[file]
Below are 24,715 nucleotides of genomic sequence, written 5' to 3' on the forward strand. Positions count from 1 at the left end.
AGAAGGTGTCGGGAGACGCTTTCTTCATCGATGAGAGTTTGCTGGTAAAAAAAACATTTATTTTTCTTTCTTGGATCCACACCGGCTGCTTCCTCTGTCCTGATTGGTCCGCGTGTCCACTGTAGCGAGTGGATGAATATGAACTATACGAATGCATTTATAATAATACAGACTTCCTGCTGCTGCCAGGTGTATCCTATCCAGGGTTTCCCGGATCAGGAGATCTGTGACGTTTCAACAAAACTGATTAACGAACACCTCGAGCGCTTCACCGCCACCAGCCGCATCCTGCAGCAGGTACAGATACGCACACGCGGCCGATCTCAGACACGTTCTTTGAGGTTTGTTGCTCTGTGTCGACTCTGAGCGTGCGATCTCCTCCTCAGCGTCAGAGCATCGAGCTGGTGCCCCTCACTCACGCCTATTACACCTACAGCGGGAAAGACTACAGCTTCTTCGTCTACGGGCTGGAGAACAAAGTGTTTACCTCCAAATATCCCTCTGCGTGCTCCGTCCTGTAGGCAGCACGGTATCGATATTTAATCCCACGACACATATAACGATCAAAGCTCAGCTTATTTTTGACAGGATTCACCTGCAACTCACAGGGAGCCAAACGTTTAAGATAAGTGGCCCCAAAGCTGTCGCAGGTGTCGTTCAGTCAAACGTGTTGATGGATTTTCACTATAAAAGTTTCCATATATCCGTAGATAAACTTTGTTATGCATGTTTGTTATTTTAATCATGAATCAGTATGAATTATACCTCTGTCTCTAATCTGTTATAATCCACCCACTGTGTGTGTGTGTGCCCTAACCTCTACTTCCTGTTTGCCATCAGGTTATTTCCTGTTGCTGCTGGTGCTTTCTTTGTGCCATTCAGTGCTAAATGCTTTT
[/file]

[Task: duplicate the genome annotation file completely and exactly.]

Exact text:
Below are 24,715 nucleotides of genomic sequence, written 5' to 3' on the forward strand. Positions count from 1 at the left end.
AGAAGGTGTCGGGAGACGCTTTCTTCATCGATGAGAGTTTGCTGGTAAAAAAAACATTTATTTTTCTTTCTTGGATCCACACCGGCTGCTTCCTCTGTCCTGATTGGTCCGCGTGTCCACTGTAGCGAGTGGATGAATATGAACTATACGAATGCATTTATAATAATACAGACTTCCTGCTGCTGCCAGGTGTATCCTATCCAGGGTTTCCCGGATCAGGAGATCTGTGACGTTTCAACAAAACTGATTAACGAACACCTCGAGCGCTTCACCGCCACCAGCCGCATCCTGCAGCAGGTACAGATACGCACACGCGGCCGATCTCAGACACGTTCTTTGAGGTTTGTTGCTCTGTGTCGACTCTGAGCGTGCGATCTCCTCCTCAGCGTCAGAGCATCGAGCTGGTGCCCCTCACTCACGCCTATTACACCTACAGCGGGAAAGACTACAGCTTCTTCGTCTACGGGCTGGAGAACAAAGTGTTTACCTCCAAATATCCCTCTGCGTGCTCCGTCCTGTAGGCAGCACGGTATCGATATTTAATCCCACGACACATATAACGATCAAAGCTCAGCTTATTTTTGACAGGATTCACCTGCAACTCACAGGGAGCCAAACGTTTAAGATAAGTGGCCCCAAAGCTGTCGCAGGTGTCGTTCAGTCAAACGTGTTGATGGATTTTCACTATAAAAGTTTCCATATATCCGTAGATAAACTTTGTTATGCATGTTTGTTATTTTAATCATGAATCAGTATGAATTATACCTCTGTCTCTAATCTGTTATAATCCACCCACTGTGTGTGTGTGTGCCCTAACCTCTACTTCCTGTTTGCCATCAGGTTATTTCCTGTTGCTGCTGGTGCTTTCTTTGTGCCATTCAGTGCTAAATGCTTTT